Jan Chozen Bays is a pediatrician, a meditation teacher, and the author of Mindful Eating. She is also the abbess of Great Vow Zen Monastery in Oregon where the mindfulness exercises in this book were developed and refined. For more information, visit www.greatvow.org/teachers.htm.

Just so there is clarity about mindfulness, Bays offers the following definition: "It is deliberately paying full attention to what is happening around and within you — in your body, heart, and mind. Mindfulness is awareness without criticism or judgment." This practice offers ample benefits to those who adhere to it over a lifetime: it trains and strengthens the body; it is good for the environment; it creates intimacy; it stops our struggling and conquers fear; and it supports our spiritual life.

In this paperback, Jan Chozen Bays has put together a set of mindfulness tools that can be used to deepen and enrich your everyday spirituality. For example, here is Bays' "Leave No Trace" exercise:

"Choose one room of your house and for one week try leaving no trace that you've used that space. The bathroom or kitchen works best for most people. If you've been doing something in that room, cooking a meal or taking a shower, clean up in such a way that you leave no signs that you've been there, except perhaps the odor of food or fragrance of soap."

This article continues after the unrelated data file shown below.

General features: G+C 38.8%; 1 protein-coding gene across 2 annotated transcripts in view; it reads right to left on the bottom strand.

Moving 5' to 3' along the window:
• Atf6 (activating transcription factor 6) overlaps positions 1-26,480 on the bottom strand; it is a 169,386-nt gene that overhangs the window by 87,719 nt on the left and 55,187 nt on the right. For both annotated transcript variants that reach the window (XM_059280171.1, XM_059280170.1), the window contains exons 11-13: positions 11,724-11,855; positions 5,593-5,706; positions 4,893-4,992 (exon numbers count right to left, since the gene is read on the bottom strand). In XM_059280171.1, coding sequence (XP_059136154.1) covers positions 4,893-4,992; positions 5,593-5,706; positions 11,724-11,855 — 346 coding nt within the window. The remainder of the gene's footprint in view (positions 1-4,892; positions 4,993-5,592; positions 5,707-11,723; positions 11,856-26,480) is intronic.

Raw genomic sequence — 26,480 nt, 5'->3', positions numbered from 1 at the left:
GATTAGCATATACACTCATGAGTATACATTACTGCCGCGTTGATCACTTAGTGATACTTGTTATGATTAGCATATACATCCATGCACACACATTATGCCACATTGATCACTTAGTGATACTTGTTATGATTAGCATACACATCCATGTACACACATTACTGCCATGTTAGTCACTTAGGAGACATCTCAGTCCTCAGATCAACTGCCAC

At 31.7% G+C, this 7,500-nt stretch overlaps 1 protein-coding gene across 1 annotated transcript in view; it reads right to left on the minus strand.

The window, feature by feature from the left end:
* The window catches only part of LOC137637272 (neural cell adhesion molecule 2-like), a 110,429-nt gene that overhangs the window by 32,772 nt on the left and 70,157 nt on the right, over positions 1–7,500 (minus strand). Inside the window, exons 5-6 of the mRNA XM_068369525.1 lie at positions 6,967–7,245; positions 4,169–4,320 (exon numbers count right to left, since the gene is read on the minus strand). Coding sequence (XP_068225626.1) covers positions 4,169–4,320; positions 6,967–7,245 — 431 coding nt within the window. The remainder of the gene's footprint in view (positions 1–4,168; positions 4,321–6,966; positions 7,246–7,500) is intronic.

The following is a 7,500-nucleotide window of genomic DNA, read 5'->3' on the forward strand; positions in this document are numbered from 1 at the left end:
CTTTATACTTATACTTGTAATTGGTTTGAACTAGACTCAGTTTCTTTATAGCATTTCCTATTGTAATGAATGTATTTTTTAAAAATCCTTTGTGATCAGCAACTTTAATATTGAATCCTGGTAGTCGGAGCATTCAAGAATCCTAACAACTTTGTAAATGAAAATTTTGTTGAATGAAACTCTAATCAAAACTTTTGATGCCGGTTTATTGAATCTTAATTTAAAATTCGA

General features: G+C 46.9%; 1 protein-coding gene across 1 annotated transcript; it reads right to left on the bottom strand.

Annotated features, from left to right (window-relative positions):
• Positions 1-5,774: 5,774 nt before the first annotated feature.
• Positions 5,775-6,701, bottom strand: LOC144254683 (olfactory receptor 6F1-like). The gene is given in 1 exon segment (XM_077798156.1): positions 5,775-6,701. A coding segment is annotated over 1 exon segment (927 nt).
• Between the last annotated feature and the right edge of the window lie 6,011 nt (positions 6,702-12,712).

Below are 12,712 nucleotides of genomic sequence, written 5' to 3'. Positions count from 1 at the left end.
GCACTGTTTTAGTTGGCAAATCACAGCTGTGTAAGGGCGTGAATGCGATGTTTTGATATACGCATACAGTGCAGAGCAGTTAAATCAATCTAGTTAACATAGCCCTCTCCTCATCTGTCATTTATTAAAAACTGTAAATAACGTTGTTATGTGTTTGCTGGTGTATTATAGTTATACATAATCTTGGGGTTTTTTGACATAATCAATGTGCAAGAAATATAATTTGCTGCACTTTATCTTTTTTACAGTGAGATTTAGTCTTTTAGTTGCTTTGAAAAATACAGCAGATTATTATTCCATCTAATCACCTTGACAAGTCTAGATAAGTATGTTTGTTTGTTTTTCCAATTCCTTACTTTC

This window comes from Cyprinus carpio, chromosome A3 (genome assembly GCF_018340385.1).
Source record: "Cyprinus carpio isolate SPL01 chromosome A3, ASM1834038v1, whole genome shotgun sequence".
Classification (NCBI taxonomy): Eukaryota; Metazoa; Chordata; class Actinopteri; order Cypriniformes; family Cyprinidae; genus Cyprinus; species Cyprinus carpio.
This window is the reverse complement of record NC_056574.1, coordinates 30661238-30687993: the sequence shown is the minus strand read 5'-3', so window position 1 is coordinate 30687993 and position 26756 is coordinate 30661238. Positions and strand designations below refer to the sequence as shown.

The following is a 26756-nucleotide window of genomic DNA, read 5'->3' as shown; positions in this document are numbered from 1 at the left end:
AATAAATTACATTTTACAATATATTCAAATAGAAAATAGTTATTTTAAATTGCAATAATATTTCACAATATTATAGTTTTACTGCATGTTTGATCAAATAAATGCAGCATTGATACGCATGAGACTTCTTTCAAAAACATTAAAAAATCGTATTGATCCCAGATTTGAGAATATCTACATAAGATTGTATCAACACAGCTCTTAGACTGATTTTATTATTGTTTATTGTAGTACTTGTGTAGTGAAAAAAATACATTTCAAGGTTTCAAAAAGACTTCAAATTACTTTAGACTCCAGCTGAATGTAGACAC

In her exposition, the author writes: "In Zen paintings turtles symbolize this practice of leaving no traces, because they sweep the sand with their tails as they creep along, wiping out their footprints." Whenever we are tempted to leave a stack of dirty dishes in the kitchen sink or a pile of clothes on the floor of the bedroom, it would be helpful to bring into our minds an image of a turtle as a spur to clean up our messes and leave no trace.

Here's another mindfulness practice: "Use loving hands and a loving touch, even with inanimate objects." Bays recounts how in Japan objects are often personified: tea whisks are given personal names and broken sewing needles are given funerals and laid to rest. She quotes Zen master Dogen who put this in perspective: "When you handle rice, water, or anything else, have the affectionate and caring concern of a parent raising a child."

Other mindfulness practices which we found helpful and healing are: Bottoms of the Feet, Notice Dislike, Signs of Aging, Be on Time, Impatience, Study Suffering, and Leave Things Better Than You Found Them. Bays has delivered a treasure trove of down-to-earth spiritual practices. We are so grateful for all the mindfulness which went into this project.